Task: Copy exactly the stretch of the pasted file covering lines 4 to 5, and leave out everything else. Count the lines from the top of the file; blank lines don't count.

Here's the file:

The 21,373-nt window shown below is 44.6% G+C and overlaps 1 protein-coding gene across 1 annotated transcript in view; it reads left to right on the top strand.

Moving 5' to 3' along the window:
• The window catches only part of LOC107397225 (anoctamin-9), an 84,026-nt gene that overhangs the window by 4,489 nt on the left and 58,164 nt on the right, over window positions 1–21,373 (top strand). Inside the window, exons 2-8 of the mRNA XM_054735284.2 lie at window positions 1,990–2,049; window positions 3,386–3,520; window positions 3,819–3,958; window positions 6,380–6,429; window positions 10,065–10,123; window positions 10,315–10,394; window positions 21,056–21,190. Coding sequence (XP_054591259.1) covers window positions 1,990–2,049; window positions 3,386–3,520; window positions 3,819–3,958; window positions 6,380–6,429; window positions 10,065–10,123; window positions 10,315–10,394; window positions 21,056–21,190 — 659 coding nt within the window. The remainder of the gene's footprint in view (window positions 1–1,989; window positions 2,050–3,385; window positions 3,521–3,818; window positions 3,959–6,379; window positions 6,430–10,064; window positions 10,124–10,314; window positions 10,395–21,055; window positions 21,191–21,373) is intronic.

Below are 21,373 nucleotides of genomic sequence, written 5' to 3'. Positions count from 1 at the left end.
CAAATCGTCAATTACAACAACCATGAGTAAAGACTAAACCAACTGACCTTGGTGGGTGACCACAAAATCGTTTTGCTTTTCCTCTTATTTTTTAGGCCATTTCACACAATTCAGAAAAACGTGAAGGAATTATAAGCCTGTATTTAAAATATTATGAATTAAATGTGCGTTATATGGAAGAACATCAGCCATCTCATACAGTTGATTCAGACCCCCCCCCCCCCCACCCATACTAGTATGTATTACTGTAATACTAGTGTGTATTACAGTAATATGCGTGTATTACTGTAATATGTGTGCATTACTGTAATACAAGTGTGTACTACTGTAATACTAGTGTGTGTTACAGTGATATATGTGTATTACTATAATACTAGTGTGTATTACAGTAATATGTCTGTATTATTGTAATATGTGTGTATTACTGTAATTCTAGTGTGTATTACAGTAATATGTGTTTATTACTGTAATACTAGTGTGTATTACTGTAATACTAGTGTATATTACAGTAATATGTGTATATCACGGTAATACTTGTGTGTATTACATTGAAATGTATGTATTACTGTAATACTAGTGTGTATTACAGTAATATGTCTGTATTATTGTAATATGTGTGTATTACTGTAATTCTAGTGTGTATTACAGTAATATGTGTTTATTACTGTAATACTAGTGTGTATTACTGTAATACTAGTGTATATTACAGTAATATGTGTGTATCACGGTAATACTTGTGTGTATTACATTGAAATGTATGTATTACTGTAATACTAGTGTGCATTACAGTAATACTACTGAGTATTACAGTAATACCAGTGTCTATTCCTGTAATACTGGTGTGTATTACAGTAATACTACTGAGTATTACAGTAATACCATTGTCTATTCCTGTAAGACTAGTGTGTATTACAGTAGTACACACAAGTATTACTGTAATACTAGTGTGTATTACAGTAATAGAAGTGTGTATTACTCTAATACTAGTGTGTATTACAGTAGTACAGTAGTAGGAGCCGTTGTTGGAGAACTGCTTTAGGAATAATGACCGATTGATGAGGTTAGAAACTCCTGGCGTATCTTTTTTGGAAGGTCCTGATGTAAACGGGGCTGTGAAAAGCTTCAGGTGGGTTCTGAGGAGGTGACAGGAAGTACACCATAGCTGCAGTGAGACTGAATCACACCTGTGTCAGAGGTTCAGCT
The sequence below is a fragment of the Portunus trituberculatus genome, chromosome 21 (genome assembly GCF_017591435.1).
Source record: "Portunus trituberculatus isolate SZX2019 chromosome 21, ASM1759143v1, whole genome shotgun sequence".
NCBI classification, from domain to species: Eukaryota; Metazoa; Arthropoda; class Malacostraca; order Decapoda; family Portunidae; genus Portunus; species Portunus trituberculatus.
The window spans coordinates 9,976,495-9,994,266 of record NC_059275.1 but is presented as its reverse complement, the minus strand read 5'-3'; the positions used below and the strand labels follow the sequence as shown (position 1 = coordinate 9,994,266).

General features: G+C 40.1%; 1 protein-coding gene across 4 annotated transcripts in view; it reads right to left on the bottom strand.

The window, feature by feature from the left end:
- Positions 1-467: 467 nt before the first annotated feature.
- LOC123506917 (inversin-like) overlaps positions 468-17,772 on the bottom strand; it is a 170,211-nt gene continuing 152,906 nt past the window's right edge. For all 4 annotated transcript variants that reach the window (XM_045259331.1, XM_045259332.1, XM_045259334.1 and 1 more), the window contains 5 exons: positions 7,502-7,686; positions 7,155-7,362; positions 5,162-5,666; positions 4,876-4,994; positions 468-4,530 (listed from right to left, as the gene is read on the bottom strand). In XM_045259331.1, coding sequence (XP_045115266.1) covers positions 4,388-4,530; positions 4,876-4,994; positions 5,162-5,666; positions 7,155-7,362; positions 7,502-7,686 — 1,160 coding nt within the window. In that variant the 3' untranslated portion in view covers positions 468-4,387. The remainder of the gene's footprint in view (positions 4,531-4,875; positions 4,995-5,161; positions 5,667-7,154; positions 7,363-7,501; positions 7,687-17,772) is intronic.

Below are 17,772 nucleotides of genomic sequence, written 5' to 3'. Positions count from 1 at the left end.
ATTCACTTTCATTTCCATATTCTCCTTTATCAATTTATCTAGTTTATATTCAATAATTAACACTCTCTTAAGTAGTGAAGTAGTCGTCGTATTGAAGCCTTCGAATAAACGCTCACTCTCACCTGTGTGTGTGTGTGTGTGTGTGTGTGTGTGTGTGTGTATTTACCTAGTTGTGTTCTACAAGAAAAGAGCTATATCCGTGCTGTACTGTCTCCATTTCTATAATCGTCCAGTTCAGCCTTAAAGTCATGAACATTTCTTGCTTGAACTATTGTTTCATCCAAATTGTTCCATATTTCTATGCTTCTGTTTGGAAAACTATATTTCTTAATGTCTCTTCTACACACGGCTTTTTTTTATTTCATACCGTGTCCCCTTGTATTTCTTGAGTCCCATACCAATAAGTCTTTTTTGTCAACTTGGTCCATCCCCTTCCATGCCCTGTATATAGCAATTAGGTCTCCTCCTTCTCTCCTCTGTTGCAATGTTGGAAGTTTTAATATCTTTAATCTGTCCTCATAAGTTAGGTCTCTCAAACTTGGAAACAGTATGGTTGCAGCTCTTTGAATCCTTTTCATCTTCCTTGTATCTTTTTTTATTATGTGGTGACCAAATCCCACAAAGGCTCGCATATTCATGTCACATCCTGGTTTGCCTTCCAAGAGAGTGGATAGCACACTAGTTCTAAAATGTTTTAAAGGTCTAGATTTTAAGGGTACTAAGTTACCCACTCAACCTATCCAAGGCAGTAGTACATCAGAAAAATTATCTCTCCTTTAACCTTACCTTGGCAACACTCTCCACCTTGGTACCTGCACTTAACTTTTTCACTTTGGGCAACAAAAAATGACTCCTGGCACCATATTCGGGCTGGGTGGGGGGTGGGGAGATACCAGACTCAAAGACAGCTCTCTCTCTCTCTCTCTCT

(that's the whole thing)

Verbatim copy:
Below are 21,373 nucleotides of genomic sequence, written 5' to 3'. Positions count from 1 at the left end.
CAAATCGTCAATTACAACAACCATGAGTAAAGACTAAACCAACTGACCTTGGTGGGTGACCACAAAATCGTTTTGCTTTTCCTCTTATTTTTTAGGCCATTTCACACAATTCAGAAAAACGTGAAGGAATTATAAGCCTGTATTTAAAATATTATGAATTAAATGTGCGTTATATGGAAGAACATCAGCCATCTCATACAGTTGATTCAGACCCCCCCCCCCCCCACCCATACTAGTATGTATTACTGTAATACTAGTGTGTATTACAGTAATATGCGTGTATTACTGTAATATGTGTGCATTACTGTAATACAAGTGTGTACTACTGTAATACTAGTGTGTGTTACAGTGATATATGTGTATTACTATAATACTAGTGTGTATTACAGTAATATGTCTGTATTATTGTAATATGTGTGTATTACTGTAATTCTAGTGTGTATTACAGTAATATGTGTTTATTACTGTAATACTAGTGTGTATTACTGTAATACTAGTGTATATTACAGTAATATGTGTATATCACGGTAATACTTGTGTGTATTACATTGAAATGTATGTATTACTGTAATACTAGTGTGTATTACAGTAATATGTCTGTATTATTGTAATATGTGTGTATTACTGTAATTCTAGTGTGTATTACAGTAATATGTGTTTATTACTGTAATACTAGTGTGTATTACTGTAATACTAGTGTATATTACAGTAATATGTGTGTATCACGGTAATACTTGTGTGTATTACATTGAAATGTATGTATTACTGTAATACTAGTGTGCATTACAGTAATACTACTGAGTATTACAGTAATACCAGTGTCTATTCCTGTAATACTGGTGTGTATTACAGTAATACTACTGAGTATTACAGTAATACCATTGTCTATTCCTGTAAGACTAGTGTGTATTACAGTAGTACACACAAGTATTACTGTAATACTAGTGTGTATTACAGTAATAGAAGTGTGTATTACTCTAATACTAGTGTGTATTACAGTAGTACAGTAGTAGGAGCCGTTGTTGGAGAACTGCTTTAGGAATAATGACCGATTGATGAGGTTAGAAACTCCTGGCGTATCTTTTTTGGAAGGTCCTGATGTAAACGGGGCTGTGAAAAGCTTCAGGTGGGTTCTGAGGAGGTGACAGGAAGTACACCATAGCTGCAGTGAGACTGAATCACACCTGTGTCAGAGGTTCAGCT